Survivors welcome 'strong' inquiry report into London Grenfell Tower fire

Survivors welcome 'strong' inquiry report into London Grenfell Tower fire
Copyright REUTERS
Copyright REUTERS
By Alastair JamiesonEuronews
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Survivors welcome 'strong' inquiry report blaming combustible cladding for deadly London Grenfell Tower fire


Survivors of the catastrophic fire at London's Grenfell Tower have welcomed a "strong" inquiry report that found combustible cladding and poor firefighter training contributed to the scale of the disaster.

The findings "give us some confidence that our journey towards truth has finally begun," the Grenfell United pressure group said.

The blaze at Grenfell Tower, a 23-storey social housing block owned by one of London's richest local authorities, shocked Britain and threw up a range of disturbing questions about how the building had been allowed to become a tinderbox.

Highly flammable external decoration, installed as part of a refurbishment, was central to the chain of events in June 2017 that turned an ordinary kitchen fire into an inferno that killed 71 people, the official inquiry said in the first phase of its investigation, published Wednesday.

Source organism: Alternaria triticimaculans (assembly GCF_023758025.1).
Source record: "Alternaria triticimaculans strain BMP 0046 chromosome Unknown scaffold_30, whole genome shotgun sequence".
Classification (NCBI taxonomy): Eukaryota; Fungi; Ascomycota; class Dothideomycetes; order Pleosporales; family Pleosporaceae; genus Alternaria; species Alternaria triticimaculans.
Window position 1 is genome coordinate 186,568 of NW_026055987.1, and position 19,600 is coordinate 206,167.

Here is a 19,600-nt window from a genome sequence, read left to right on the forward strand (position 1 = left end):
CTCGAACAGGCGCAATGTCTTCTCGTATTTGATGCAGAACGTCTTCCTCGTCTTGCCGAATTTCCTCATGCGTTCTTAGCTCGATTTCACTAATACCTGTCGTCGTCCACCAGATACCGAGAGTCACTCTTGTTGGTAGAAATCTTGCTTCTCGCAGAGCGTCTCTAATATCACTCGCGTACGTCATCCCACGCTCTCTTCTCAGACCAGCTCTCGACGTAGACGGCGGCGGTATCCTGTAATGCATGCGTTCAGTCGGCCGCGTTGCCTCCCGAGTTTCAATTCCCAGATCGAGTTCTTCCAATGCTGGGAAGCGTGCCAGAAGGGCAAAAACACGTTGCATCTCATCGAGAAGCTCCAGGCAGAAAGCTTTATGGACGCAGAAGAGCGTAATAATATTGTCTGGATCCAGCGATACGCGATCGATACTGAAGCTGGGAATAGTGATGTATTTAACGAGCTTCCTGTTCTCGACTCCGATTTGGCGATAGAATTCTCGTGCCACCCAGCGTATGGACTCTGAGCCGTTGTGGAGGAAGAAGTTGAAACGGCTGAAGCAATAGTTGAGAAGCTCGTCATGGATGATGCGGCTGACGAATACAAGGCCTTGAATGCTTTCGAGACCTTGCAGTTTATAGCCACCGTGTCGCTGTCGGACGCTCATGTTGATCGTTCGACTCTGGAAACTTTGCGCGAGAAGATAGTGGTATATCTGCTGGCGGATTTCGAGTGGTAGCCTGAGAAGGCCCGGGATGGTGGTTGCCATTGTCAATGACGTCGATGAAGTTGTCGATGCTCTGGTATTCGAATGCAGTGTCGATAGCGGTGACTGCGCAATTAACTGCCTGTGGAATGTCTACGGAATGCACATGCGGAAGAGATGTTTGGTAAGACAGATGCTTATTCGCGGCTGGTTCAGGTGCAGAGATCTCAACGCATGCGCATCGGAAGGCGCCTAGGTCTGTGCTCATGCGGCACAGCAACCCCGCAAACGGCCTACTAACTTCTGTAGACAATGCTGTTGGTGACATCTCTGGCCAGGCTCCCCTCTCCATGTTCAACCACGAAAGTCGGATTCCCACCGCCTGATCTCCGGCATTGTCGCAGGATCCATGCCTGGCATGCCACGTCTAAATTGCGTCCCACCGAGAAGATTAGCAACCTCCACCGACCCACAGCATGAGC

"In its origin, the fire at Grenfell Tower was no more than a typical kitchen fire," said Martin Moore-Bick, chairman of a public inquiry into the disaster, in a report on the first phase of investigations which focused on events on the night of the blaze.

He also highlighted failures by the London Fire Brigade, which he said had not learned lessons from previous tower blazes.

The LFB failed to lift the “stay put” advice when the stairs remained passable, which cost lives, he said, and evacuation plans should be developed for all high-rise buildings.

He also concluded that Behailu Kebede, in whose flat the fire started, was not at fault.

“We have been waiting a long time for this report," Grenfell United said. "One of the most worrying findings is Sir Martin Moore-Bick’s view that the LFB are currently an institution at risk of not learning the lessons from Grenfell.”

Matt Wrack, general secretary of the Fire Brigades Union, said the report "must finally be a turning point for fire safety in the UK."

"Warning after warning from previous fires were ignored," he said.

“We strongly refute the report’s assertion that it would have been possible or safe to evacuate more than 150 people via a narrow smoke-logged stairwell with just 30 firefighters. There is no evidence to suggest that this was possible."

He added: "The true culprits of the fire are those who wrapped the building in flammable cladding."

Later, Prime Minister Boris Johnson spoke about the report in the House of Commons. He said Grenfell Tower survivors and the bereaved were “overlooked and ignored” before the fire and “shamefully failed” after it.

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